“I do believe there are some organisations with good intentions and others not so much,” Shelley says. When she worked for the MLM there were about 1000 “presenters” actively trying to build their business in Australia and New Zealand, and they could work “at home, around your kids, at night – whatever works for you,” Shelley says.
MLMs are divisive, Shelley says, but like anything, it’s important to have realistic expectations before signing on. “It is a sales job, so if you’re not the kind of person who would consider a sales role in a corporate environment or retail, you might want to reconsider because the success of it is to be able to make money, to recruit people, to believe in what you do so you can help build your business.”
She says the tiered system incentivises and rewards hard work.
“The top one per cent or whatever of [the MLM] is a minute number of women who are super successful and have been in the game since almost day one and all of a sudden their teams are just thousands and thousands of women. They rose by attrition,” Shelley says.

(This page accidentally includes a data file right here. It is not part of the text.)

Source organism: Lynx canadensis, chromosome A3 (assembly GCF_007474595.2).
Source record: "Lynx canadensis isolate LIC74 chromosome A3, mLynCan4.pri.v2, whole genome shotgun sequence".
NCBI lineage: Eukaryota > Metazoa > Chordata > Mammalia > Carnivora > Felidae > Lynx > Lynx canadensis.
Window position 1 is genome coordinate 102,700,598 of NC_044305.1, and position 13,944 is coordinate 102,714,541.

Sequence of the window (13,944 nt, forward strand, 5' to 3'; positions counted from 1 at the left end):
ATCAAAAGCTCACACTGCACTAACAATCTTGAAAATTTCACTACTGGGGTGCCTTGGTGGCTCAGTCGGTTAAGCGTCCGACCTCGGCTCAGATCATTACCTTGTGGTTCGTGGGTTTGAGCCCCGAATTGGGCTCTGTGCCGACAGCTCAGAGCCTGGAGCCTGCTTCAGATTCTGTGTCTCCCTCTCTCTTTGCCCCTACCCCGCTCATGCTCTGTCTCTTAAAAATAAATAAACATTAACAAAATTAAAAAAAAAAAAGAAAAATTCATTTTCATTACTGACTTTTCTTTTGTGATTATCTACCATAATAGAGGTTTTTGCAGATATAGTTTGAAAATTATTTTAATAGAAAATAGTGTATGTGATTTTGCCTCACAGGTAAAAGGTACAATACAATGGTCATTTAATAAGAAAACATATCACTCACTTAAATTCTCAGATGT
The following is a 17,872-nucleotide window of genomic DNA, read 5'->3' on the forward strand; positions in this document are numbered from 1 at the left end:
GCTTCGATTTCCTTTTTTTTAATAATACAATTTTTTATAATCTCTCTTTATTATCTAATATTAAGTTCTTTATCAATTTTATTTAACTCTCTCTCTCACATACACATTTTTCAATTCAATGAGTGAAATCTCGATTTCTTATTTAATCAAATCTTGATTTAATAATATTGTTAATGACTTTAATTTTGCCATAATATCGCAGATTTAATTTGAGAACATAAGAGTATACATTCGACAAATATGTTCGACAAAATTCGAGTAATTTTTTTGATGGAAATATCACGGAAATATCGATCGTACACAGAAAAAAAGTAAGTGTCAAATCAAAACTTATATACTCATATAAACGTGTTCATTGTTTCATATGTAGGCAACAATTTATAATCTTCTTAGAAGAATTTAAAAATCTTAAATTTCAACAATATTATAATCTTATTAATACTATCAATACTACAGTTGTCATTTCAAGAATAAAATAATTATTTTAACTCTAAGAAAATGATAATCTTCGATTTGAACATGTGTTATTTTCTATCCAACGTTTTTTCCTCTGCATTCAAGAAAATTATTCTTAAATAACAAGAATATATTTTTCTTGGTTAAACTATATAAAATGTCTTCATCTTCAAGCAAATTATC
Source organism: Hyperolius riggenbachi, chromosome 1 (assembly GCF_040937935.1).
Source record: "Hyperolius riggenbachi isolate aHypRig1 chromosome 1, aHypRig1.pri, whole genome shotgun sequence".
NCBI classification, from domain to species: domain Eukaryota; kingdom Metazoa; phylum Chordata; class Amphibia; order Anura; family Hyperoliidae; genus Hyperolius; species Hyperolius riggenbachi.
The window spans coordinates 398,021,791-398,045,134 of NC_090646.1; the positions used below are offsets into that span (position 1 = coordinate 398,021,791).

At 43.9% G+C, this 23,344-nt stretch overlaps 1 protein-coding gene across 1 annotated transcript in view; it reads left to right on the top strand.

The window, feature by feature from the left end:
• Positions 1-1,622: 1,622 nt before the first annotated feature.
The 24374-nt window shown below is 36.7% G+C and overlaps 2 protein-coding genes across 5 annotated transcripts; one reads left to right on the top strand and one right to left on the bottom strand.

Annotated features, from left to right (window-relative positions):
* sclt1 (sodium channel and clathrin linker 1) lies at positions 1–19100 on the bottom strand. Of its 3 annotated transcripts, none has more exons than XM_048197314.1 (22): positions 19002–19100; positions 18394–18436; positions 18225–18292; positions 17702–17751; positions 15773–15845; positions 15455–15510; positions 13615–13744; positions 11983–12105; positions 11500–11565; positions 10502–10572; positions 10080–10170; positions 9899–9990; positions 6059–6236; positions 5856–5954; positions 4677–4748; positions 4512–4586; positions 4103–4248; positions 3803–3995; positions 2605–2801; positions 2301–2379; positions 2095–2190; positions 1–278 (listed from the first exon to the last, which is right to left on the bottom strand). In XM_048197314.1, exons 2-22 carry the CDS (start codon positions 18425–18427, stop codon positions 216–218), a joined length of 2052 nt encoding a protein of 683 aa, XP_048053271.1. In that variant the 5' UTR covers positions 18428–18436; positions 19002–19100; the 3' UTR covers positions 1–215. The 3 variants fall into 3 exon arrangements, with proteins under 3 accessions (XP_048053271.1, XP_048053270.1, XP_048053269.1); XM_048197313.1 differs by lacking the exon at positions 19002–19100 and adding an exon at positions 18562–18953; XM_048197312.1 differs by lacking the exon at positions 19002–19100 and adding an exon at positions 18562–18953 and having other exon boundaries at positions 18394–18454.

“You do need to go in with your eyes wide open and say, ‘Okay, I’m not going to leave my day job in the next month or two. But hey, maybe I could compromise on the salary side of things to be able to have the life and the lifestyle I want in a year or two. It’s part of this movement of people saying, I want a lifestyle, and I want to do something other than the 9 to 5.” But, she cautions, “if it feels too good to be true, it probably is.”
Assessing individual MLMs is difficult because the sector is not well regulated. But other entities are responding to the growing call for the space to be cleaned up. In 2020, TikTok banned MLM material from its platform “to reduce the spread of misleading content, including content that aims to deceive people for financial gain”. This reflects the Consumer Awareness Institute’s findings that MLMs are “extremely viral, predatory and harmful to many participants.”
For Sarah, the most important thing is shielding vulnerable groups from the MLMs’ false promise. And women, she believes, are particularly susceptible to believing the too-good-to-be-true MLM dream.
“It just ties into women’s lack of financial equality in the world,” she says. “It ties into [women] wanting to be mums at home with their kids and feeling torn. It’s leaning on mother guilt.”